This paper was originally published in Ecology

Abstract: Studies investigating how biodiversity affects ecosystem functioning increasingly focus on multiple functions measured simultaneously (“multifunctionality”). However, few such studies assess the role of species interactions, particularly under alternative environmental scenarios, despite interactions being key to ecosystem functioning.

Here we address five questions of central importance to ecosystem multifunctionality using a terrestrial animal system. (1) Does the contribution of individual species differ for different ecosystem functions? (2) Do inter-species interactions affect the delivery of single functions and multiple functions? (3) Does the community composition that maximizes individual functions also maximize multifunctionality? (4) Is the functional role of individual species, and the effect of interspecific interactions, modified by changing environmental conditions? (5) How do these roles and interactions change under varying scenarios where ecosystem services are weighted to reflect different societal preferences?

We manipulated species’ relative abundance in dung beetle communities and measured 16 functions contributing to dung decomposition, plant productivity, nutrient recycling, reduction of greenhouse gases, and microbial activity. Using the multivariate diversity–interactions framework, we assessed how changes in species identity, composition, and interspecific interactions affected these functions in combination with an environmental driver (increased precipitation). This allowed us to identify key species and interactions across multiple functions.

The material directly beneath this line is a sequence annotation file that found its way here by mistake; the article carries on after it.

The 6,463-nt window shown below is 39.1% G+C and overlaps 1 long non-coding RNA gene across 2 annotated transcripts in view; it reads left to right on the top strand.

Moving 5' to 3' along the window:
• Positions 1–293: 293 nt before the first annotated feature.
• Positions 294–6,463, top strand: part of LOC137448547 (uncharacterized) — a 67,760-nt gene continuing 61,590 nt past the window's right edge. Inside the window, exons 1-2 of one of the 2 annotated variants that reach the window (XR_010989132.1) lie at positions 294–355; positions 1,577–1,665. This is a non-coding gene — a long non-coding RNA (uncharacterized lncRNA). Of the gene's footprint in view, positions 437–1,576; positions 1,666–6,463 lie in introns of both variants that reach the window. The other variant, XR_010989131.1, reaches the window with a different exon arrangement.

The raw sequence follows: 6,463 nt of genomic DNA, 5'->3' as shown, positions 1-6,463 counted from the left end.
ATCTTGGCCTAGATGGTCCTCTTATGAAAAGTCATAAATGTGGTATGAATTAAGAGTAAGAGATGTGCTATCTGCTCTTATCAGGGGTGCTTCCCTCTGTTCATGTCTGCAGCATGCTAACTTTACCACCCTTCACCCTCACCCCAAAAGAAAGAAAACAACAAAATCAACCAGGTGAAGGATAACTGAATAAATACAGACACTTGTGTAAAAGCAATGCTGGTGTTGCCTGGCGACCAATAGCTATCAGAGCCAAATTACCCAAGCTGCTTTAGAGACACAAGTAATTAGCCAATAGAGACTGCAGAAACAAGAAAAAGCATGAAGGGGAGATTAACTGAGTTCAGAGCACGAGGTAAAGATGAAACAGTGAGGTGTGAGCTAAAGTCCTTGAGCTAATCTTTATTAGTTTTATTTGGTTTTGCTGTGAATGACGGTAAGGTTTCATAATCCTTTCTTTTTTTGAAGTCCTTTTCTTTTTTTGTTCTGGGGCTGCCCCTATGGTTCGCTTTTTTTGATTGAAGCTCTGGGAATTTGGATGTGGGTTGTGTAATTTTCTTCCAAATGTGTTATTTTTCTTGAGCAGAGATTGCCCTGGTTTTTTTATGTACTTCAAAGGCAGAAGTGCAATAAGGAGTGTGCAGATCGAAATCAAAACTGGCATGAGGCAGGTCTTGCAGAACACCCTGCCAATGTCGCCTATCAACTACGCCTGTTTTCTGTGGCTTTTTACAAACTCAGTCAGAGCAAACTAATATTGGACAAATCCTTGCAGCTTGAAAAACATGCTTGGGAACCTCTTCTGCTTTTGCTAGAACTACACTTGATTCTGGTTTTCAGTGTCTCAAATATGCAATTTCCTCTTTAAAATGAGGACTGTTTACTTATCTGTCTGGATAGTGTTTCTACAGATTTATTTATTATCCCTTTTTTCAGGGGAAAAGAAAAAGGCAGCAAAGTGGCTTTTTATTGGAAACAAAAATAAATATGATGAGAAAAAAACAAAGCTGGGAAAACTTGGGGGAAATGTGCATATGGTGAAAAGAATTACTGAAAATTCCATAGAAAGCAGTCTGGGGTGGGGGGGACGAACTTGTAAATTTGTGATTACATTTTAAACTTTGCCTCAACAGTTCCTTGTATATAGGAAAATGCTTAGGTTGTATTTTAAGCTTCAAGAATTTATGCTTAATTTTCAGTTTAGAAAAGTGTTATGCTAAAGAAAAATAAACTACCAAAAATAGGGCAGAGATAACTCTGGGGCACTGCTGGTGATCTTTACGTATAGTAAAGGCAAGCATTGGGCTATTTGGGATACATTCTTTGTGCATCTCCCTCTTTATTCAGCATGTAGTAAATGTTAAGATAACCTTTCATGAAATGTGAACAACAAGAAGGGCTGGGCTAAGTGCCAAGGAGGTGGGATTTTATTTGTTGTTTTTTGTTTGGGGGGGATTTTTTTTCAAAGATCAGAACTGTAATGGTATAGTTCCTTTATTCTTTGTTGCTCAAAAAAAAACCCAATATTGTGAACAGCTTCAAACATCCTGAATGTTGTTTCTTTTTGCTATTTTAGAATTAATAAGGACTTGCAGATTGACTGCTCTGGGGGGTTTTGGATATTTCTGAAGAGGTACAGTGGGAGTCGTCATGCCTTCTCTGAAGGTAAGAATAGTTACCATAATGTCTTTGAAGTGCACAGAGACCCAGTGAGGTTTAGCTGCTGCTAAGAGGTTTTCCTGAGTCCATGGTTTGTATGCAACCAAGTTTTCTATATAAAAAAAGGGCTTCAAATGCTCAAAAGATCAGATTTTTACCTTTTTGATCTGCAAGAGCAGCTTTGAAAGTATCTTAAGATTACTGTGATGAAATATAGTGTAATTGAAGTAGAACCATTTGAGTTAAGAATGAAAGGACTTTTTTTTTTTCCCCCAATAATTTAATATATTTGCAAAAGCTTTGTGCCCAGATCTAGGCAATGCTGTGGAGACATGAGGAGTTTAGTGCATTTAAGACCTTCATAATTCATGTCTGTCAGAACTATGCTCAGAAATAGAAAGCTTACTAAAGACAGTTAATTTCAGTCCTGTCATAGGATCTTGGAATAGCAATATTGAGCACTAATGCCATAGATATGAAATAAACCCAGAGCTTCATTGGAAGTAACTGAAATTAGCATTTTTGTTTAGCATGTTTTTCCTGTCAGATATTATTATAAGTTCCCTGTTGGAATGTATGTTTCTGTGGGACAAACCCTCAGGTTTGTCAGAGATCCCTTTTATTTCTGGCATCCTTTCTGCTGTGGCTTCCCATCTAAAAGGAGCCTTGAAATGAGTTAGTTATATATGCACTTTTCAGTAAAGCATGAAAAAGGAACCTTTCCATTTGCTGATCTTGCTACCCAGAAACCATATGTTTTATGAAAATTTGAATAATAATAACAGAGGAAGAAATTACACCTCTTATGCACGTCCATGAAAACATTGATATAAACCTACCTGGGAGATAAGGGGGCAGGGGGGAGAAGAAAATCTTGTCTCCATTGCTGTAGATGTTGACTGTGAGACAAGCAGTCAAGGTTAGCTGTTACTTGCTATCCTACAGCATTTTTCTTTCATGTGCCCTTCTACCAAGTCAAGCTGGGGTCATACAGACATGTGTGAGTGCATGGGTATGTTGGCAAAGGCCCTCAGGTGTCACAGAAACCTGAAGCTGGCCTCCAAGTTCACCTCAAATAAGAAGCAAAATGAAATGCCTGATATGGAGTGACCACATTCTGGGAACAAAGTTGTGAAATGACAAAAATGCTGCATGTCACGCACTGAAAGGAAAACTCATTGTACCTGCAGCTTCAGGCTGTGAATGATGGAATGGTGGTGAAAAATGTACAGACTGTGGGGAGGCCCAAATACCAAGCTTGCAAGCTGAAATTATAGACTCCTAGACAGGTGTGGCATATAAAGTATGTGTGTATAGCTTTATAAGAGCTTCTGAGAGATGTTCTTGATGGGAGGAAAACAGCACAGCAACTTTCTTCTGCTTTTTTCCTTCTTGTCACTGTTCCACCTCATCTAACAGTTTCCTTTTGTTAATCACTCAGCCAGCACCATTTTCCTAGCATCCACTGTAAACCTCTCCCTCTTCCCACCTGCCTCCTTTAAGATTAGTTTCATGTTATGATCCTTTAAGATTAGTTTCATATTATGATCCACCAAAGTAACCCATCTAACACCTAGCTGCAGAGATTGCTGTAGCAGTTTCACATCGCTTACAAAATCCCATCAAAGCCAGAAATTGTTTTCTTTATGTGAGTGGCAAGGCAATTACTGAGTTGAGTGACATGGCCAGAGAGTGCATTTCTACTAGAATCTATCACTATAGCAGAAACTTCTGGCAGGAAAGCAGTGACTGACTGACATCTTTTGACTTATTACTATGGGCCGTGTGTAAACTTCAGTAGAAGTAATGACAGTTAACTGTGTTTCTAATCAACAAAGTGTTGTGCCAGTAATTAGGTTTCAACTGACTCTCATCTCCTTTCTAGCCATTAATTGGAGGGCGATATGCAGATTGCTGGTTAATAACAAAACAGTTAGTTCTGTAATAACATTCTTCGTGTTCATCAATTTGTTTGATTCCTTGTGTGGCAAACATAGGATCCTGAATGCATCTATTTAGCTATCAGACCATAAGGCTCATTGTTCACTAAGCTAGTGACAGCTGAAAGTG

We then developed a desirability function approach to examine how individual species and species mixtures contribute to a desired state of overall ecosystem functioning. Species contributed unequally to individual functions, and to multifunctionality, and individual functions were maximized by different community compositions. Moreover, the species and interactions important for maintaining overall multifunctionality depended on the weight given to individual functions.

Optimal multifunctionality was context-dependent, and sensitive to the valuation of services. This combination of methodological approaches allowed us to resolve the interactions and indirect effects among species that drive ecosystem functioning, revealing how multiple aspects of biodiversity can simultaneously drive ecosystem functioning. Our results highlight the importance of a multifunctionality perspective for a complete assessment of species’ functional contributions…”

Read on and access the full paper at: Ecology.